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A Reluctant First Lady: Fiona Capp discusses ‘Gotland’

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fiona capp

In the middle of the Baltic sea lies Sweden’s largest island, Gotland. It’s a wild place, lashed by unpredictable weather, with high, rocky escarpments, medieval churches and towers, cobbled streets, a fortress dating from the Middle Ages and vast expanses of beach that spread out to sea.

Novelist Fiona Capp knows Gotland well. She’s been there three times and is fascinated by its limestone cliffs and timeless presence. Gotland is a refuge from the hustle and bustle of city life. Wandering through the winding streets, gazing at the turrets of its ancient buildings, you’re transported back into a long-lost European fairy-tale. The hazy light and grey landscape of this bleak yet magical space could not be more different from Australia.

Gotland is also the title of Fiona Capp’s new novel. It’s where her heroine, Esther, escapes to after her politician husband David is elected leader of his party, and just before he wins the general election. A shy and private soul, Esther’s uncomfortable with the spotlight. No-one could be a more reluctant prime ministerial consort. She just wants to continue teaching her Year 9s and negotiate the difficult adolescence of her fourteen-year old daughter, Kate. This polarisation of private versus public selves is at the heart of the novel.

Capp could not have known, when she was writing the novel, about the current state of Australian politics, when so much debate has focussed recently on the way in which the media have portrayed the former Prime Minister, Julia Gillard, the curiosity and speculations over her private life and her very public ousting from government. But she admits to being curious about the partners of politicians, and their ability to cope with the intensity of public scrutiny.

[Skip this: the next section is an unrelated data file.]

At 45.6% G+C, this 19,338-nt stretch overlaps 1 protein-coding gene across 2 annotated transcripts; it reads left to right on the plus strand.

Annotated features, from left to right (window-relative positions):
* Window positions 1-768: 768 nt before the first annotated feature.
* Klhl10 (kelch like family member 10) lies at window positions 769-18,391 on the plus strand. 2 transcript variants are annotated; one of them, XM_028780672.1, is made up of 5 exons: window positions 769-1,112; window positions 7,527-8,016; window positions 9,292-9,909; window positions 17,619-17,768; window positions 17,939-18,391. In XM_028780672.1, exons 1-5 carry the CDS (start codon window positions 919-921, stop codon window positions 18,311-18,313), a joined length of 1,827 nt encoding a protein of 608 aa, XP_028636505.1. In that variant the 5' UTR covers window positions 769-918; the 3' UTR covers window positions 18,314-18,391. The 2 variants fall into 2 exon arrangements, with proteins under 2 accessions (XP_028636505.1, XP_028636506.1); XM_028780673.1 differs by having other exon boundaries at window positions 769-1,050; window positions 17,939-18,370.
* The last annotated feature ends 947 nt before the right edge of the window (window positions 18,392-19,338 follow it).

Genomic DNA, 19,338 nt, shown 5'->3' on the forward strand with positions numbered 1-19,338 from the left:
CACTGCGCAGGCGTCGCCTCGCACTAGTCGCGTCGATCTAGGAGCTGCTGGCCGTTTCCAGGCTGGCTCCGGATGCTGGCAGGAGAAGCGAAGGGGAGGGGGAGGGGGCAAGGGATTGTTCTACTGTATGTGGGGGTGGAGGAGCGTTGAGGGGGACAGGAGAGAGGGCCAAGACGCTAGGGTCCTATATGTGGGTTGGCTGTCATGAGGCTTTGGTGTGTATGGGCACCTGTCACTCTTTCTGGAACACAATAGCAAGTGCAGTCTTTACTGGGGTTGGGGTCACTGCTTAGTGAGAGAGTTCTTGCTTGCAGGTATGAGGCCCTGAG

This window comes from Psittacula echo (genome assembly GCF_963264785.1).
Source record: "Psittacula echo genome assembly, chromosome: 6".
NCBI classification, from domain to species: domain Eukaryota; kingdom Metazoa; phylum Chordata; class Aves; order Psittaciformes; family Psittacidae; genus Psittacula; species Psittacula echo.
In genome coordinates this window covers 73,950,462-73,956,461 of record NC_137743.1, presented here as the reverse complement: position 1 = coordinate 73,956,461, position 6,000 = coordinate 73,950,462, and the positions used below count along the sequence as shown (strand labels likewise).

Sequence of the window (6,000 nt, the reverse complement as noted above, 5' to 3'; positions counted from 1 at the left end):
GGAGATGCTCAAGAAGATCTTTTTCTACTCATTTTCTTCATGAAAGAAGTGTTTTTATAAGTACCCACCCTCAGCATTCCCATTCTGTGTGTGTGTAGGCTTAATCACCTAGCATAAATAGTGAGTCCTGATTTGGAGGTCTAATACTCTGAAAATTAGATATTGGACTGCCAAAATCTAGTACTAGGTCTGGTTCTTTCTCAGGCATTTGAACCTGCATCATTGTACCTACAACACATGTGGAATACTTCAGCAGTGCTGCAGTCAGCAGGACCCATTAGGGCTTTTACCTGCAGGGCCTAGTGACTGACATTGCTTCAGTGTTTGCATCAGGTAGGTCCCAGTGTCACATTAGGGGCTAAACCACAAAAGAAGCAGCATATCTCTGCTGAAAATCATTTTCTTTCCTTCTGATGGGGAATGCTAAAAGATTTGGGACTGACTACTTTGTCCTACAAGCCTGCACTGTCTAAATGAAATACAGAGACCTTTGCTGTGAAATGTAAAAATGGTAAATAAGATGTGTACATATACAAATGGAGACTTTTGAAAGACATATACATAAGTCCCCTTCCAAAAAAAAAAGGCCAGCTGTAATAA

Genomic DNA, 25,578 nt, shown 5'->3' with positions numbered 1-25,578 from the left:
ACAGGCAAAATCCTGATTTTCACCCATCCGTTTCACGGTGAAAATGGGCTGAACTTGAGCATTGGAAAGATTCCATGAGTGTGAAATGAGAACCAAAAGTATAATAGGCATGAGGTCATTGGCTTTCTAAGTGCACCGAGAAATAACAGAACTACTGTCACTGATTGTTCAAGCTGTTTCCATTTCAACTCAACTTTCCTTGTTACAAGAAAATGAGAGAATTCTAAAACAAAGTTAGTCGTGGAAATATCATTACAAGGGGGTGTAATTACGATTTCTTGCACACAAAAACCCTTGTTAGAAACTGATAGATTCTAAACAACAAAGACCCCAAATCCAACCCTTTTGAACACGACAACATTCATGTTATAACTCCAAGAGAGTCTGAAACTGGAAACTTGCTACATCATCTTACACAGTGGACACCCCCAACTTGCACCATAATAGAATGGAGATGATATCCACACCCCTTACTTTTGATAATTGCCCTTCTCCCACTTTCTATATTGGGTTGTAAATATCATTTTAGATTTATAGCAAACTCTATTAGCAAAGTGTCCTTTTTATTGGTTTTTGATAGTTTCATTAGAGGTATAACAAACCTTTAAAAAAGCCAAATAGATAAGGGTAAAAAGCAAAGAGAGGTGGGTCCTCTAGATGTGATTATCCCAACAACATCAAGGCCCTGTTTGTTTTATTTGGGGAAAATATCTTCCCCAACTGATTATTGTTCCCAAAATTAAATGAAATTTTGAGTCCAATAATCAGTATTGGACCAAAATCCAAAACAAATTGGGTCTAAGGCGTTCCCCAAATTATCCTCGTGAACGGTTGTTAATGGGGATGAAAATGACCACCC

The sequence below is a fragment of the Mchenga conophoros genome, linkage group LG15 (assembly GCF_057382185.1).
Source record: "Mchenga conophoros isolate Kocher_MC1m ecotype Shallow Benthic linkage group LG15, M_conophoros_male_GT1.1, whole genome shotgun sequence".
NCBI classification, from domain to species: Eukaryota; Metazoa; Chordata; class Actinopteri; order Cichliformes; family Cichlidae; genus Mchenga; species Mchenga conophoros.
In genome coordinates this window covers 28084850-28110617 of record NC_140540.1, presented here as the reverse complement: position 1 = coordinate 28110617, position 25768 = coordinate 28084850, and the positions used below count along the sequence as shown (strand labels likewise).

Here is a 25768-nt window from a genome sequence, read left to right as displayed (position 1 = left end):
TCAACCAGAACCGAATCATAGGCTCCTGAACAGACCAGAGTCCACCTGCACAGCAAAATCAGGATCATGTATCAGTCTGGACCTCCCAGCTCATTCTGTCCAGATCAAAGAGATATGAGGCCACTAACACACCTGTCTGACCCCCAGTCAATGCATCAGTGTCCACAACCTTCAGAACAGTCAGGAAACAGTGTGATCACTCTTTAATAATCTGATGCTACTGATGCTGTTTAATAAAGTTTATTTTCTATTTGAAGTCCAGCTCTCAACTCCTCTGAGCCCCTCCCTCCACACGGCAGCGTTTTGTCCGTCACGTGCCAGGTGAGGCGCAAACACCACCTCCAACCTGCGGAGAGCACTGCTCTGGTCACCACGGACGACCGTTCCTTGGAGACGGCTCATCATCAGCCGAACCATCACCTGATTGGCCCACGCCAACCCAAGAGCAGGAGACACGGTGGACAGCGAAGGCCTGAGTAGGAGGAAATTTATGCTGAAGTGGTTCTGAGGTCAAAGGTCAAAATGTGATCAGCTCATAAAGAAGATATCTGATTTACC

“There is so little privacy today”, says Capp. “The intrusiveness of social media, the constant media gaze trained on public figures, the way you’re being judged and publicly discussed was something I wanted to explore. It’s something I understand because as a writer, I have a very private life when I’m working on a book, yet once it’s published there are interviews, public appearances, readings, signings – not all writers are comfortable with this”.

You sense that Capp feels a touch uneasy with the publicity demands of book tours and writers festivals herself. She’d much rather be scribbling in her retreat, a room in a Fitzroy hotel. Her partner, the novelist Steven Carroll, writes at home, but she prefers “getting up and going to work, I like that discipline of going somewhere else specifically to write”. A quietly-spoken woman, she becomes animated when talking about Gotland and the themes of the novel. It’s a book about different kinds of love, conjugal, the love between siblings, parents and children, as well as the unexpected, heady rush of sexual attraction between two people.

The novel examines the way love, and ideals, change over time. After twenty years of marriage, Esther begins an affair with Sven, an artist who lives in Gotland. In this relationship, she’s trying to recapture the raw passion she and David had in their youth, not simply for each other, but for life in general. Both active in student politics, she and David had believed that anything was possible. Yet with the passing of time, they have both had to accommodate, make do. Sven, too, no longer takes the kinds of risks he faced when he was younger, creating anonymous, pop-up sculptures that sprouted overnight in the landscape. He also learns the importance of playing by the rules. No-one has absolute freedom to do exactly what they want.

So is this a novel about the inevitability of compromise? Capp smiles. We can’t escape the pressures of society, she says. “But of course passion is reignited in subsequent generations – Kate, Esther’s daughter, is also an idealist. As a graffiti artist, it’s true she breaks the law, but she means well, her motives are pure.”